“Examples such as these clearly demonstrate the standards set by Heat Trust, including support for vulnerable customers, guaranteed service payments for interruptions, access to the Energy Ombudsman and providing clear terms of service, are delivering positive benefits to both customers and the market.  

“Introducing a proportionate regulatory regime will guarantee customer protection and mandate the standards already put in place by Heat Trust and its members. We are pleased that the CMA has recommended that a future regulatory framework builds on the work of Heat Trust.”

Heat Trust responded to the CMA's market study and will work with government and other sector bodies to progress the report recommendations.

Notes to editors:
Heat Trust launched in November 2015. It sets out a common standard in the quality and level of customer service that heat suppliers should provide their customers. These are designed to be comparable, as far as possible, to the standards set in the regulated energy market. It also provides an independent process with the Energy Ombudsman for settling complaints between customers and their heat supplier. This service is free for customers to access.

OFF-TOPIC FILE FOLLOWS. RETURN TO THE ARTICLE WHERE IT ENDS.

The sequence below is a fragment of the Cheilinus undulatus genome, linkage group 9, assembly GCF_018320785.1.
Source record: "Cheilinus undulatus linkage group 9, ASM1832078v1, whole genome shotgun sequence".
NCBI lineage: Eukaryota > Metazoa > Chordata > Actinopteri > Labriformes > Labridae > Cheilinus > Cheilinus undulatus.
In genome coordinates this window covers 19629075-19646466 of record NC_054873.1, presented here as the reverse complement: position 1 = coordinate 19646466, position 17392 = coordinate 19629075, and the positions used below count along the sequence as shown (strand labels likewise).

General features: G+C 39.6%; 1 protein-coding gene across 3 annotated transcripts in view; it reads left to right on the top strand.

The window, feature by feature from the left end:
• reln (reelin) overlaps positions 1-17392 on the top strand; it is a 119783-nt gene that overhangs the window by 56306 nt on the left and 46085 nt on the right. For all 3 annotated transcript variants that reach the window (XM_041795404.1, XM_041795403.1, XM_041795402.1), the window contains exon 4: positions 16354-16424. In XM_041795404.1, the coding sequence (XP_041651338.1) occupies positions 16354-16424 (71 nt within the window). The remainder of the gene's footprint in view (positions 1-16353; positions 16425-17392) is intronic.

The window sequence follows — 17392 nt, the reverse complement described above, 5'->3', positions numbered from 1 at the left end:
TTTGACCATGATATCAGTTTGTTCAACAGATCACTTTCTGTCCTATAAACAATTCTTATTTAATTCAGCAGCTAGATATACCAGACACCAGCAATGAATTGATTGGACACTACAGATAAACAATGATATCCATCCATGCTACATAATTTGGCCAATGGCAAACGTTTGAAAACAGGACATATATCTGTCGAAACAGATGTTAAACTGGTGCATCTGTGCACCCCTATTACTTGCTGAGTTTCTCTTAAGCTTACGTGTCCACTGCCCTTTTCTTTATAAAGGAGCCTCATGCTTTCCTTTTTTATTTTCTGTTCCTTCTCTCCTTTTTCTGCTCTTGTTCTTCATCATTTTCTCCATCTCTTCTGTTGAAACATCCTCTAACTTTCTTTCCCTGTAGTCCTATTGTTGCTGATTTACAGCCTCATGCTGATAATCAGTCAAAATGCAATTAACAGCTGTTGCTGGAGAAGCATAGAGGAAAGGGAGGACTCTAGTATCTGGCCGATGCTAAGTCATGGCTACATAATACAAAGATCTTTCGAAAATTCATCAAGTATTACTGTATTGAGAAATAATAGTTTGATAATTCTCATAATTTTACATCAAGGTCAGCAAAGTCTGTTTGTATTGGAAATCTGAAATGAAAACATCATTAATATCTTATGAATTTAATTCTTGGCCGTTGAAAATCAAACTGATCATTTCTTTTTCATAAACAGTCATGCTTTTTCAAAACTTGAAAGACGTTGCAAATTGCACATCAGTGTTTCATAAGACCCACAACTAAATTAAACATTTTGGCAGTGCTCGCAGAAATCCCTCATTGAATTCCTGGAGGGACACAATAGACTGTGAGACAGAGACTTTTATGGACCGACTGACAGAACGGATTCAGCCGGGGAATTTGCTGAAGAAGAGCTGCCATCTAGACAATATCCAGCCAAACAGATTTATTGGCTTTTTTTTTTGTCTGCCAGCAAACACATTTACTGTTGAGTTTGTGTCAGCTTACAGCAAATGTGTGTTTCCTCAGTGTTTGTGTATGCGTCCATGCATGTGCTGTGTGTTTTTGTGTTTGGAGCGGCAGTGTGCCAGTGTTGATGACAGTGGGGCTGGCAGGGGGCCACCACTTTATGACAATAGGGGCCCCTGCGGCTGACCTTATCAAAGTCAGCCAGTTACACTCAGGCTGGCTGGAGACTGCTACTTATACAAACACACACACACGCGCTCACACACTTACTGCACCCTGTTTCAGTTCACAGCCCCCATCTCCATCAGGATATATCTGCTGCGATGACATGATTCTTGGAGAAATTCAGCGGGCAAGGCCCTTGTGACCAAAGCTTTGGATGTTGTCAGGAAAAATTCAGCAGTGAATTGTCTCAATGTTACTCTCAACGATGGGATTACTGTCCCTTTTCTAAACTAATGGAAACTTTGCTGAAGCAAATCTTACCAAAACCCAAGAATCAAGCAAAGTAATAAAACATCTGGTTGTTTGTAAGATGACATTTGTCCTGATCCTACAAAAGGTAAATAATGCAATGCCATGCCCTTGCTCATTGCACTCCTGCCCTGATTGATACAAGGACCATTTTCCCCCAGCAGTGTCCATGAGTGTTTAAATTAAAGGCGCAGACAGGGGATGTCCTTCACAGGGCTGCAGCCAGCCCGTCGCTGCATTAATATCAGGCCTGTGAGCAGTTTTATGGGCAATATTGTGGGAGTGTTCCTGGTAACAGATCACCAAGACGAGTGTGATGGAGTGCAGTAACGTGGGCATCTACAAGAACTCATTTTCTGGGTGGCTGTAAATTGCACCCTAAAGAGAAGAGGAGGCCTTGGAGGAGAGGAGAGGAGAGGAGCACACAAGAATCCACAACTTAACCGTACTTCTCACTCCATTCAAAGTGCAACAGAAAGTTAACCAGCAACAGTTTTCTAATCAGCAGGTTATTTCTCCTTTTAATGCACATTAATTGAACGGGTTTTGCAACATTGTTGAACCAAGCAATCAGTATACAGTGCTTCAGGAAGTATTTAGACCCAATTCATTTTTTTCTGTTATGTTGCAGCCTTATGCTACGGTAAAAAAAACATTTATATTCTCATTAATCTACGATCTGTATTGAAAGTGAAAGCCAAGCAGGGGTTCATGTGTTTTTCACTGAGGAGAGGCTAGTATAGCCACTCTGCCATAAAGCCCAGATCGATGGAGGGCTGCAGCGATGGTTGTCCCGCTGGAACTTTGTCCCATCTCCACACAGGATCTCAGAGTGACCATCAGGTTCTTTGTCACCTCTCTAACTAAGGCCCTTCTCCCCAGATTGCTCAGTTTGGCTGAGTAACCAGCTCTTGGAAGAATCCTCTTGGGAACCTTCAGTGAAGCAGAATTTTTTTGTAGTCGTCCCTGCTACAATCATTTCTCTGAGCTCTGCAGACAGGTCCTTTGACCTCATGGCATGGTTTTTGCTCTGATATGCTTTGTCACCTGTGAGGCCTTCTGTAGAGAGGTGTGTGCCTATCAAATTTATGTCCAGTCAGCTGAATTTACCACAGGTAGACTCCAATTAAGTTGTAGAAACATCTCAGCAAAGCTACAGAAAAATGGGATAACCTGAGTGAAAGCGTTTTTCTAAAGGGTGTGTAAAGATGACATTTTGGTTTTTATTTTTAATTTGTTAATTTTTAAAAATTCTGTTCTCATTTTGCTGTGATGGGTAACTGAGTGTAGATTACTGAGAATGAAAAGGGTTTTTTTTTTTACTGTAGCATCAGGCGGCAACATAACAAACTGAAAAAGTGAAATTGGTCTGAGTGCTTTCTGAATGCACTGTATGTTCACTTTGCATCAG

Heat Trust has grown to 53 heat networks and approximately 33,000 customers. 

Thursday 10 May 2018

Heat Trust welcomes the Competition and Markets Authority’s (CMA’s) announcement that is has provisionally concluded there is a need for a statutory regulatory regime for heat networks.

Responding to the announcement, Bindi Patel, Head of Scheme said:

“Today’s announcement from the CMA is supported and welcomed by Heat Trust.

“The initial finding that there is a need for a statutory regulatory regime for heat networks concurs with our view that all customers, on all heat networks, should be assured of reliable heat supplies, excellent service and access to independent redress.”